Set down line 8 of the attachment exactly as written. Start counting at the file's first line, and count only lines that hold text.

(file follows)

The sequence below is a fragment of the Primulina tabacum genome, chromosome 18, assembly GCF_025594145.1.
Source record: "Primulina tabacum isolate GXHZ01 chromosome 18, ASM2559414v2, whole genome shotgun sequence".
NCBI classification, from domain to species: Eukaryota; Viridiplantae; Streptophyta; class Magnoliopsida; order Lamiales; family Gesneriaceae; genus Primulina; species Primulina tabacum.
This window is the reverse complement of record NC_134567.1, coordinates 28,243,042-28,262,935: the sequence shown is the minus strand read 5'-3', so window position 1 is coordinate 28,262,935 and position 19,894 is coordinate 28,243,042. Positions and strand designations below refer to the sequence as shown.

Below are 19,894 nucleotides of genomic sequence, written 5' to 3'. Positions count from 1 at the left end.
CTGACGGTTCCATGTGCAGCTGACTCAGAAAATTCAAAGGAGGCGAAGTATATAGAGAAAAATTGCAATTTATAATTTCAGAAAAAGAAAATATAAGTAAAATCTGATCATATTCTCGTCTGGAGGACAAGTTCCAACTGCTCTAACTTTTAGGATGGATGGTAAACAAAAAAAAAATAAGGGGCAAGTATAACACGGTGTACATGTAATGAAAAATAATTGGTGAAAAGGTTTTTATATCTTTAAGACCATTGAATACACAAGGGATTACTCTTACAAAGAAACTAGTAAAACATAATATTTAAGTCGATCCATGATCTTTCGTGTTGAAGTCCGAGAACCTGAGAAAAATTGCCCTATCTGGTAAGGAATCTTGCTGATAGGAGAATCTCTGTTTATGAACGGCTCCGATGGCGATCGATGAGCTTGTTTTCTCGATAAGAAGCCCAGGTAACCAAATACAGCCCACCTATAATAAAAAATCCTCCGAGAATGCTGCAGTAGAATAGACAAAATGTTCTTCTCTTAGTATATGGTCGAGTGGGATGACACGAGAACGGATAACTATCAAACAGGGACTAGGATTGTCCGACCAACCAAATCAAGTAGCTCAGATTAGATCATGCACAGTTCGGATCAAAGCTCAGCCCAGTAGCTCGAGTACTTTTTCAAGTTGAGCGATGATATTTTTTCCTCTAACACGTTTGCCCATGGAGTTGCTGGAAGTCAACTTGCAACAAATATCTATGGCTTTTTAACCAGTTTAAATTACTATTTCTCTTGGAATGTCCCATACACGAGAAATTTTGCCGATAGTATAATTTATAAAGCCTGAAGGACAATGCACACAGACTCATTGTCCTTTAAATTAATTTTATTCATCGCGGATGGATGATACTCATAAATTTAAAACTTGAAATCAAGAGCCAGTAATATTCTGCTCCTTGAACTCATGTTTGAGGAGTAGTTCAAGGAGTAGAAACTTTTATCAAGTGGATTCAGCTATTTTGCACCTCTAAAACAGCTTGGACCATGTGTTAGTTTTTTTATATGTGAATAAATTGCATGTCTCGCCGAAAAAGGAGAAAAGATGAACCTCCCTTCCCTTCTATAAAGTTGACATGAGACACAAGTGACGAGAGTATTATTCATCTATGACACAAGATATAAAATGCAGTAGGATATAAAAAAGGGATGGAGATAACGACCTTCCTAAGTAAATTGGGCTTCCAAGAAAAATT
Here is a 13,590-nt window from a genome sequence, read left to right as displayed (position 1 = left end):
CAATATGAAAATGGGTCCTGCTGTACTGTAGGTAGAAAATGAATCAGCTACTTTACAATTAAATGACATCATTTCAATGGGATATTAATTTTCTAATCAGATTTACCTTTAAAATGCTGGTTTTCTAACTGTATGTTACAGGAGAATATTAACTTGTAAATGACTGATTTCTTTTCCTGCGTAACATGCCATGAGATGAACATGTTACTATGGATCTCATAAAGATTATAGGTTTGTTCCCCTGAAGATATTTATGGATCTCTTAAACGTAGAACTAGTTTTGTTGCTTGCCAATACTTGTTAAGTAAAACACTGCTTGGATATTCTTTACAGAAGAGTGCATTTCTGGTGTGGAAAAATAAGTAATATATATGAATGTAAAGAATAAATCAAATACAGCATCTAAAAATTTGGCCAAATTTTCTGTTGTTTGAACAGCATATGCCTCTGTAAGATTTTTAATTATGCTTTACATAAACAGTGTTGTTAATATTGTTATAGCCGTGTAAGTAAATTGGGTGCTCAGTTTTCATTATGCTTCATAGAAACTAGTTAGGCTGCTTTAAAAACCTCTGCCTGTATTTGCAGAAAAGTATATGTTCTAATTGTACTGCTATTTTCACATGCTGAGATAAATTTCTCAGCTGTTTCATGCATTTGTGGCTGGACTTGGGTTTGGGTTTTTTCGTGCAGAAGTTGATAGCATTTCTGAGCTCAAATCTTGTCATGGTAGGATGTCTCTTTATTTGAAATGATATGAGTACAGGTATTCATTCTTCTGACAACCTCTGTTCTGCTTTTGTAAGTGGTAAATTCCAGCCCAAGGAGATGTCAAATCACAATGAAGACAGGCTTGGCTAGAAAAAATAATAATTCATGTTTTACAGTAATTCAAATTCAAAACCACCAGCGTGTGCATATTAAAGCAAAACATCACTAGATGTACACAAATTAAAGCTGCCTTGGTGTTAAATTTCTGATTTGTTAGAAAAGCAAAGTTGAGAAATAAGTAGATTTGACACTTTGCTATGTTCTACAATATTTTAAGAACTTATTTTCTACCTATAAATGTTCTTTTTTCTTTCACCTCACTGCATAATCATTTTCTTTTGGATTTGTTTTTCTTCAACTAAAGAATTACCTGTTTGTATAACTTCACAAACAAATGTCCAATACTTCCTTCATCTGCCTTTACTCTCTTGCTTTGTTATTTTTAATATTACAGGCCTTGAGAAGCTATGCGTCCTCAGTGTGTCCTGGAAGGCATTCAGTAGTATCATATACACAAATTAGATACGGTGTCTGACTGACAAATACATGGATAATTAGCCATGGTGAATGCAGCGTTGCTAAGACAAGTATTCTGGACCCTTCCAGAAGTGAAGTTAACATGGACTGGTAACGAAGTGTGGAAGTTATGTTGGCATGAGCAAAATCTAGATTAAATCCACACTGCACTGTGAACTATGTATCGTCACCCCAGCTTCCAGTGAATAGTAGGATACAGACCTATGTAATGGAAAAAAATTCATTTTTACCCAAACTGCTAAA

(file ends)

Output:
CAATATGAAAATGGGTCCTGCTGTACTGTAGGTAGAAAATGAATCAGCTACTTTACAATTAAATGACATCATTTCAATGGGATATTAATTTTCTAATCAGATTTACCTTTAAAATGCTGGTTTTCTAACTGTATGTTACAGGAGAATATTAACTTGTAAATGACTGATTTCTTTTCCTGCGTAACATGCCATGAGATGAACATGTTACTATGGATCTCATAAAGATTATAGGTTTGTTCCCCTGAAGATATTTATGGATCTCTTAAACGTAGAACTAGTTTTGTTGCTTGCCAATACTTGTTAAGTAAAACACTGCTTGGATATTCTTTACAGAAGAGTGCATTTCTGGTGTGGAAAAATAAGTAATATATATGAATGTAAAGAATAAATCAAATACAGCATCTAAAAATTTGGCCAAATTTTCTGTTGTTTGAACAGCATATGCCTCTGTAAGATTTTTAATTATGCTTTACATAAACAGTGTTGTTAATATTGTTATAGCCGTGTAAGTAAATTGGGTGCTCAGTTTTCATTATGCTTCATAGAAACTAGTTAGGCTGCTTTAAAAACCTCTGCCTGTATTTGCAGAAAAGTATATGTTCTAATTGTACTGCTATTTTCACATGCTGAGATAAATTTCTCAGCTGTTTCATGCATTTGTGGCTGGACTTGGGTTTGGGTTTTTTCGTGCAGAAGTTGATAGCATTTCTGAGCTCAAATCTTGTCATGGTAGGATGTCTCTTTATTTGAAATGATATGAGTACAGGTATTCATTCTTCTGACAACCTCTGTTCTGCTTTTGTAAGTGGTAAATTCCAGCCCAAGGAGATGTCAAATCACAATGAAGACAGGCTTGGCTAGAAAAAATAATAATTCATGTTTTACAGTAATTCAAATTCAAAACCACCAGCGTGTGCATATTAAAGCAAAACATCACTAGATGTACACAAATTAAAGCTGCCTTGGTGTTAAATTTCTGATTTGTTAGAAAAGCAAAGTTGAGAAATAAGTAGATTTGACACTTTGCTATGTTCTACAATATTTTAAGAACTTATTTTCTACCTATAAATGTTCTTTTTTCTTTCACCTCACTGCATAATCATTTTCTTTTGGATTTGTTTTTCTTCAACTAAAGAATTACCTGTTTGTATAACTTCACAAACAAATGTCCAATACTTCCTTCATCTGCCTTTACTCTCTTGCTTTGTTATTTTTAATATTACAGGCCTTGAGAAGCTATGCGTCCTCAGTGTGTCCTGGAAGGCATTCAGTAGTATCATATACACAAATTAGATACGGTGTCTGACTGACAAATACATGGATAATTAGCCATGGTGAATGCAGCGTTGCTAAGACAAGTATTCTGGACCCTTCCAGAAGTGAAGTTAACATGGACTGGTAACGAAGTGTGGAAGTTATGTTGGCATGAGCAAAATCTAGATTAAATCCACACTGCACTGTGAACTATGTATCGTCACCCCAGCTTCCAGTGAATAGTAGGATACAGACCTATGTAATGGAAAAAAATTCATTTTTACCCAAACTGCTAAA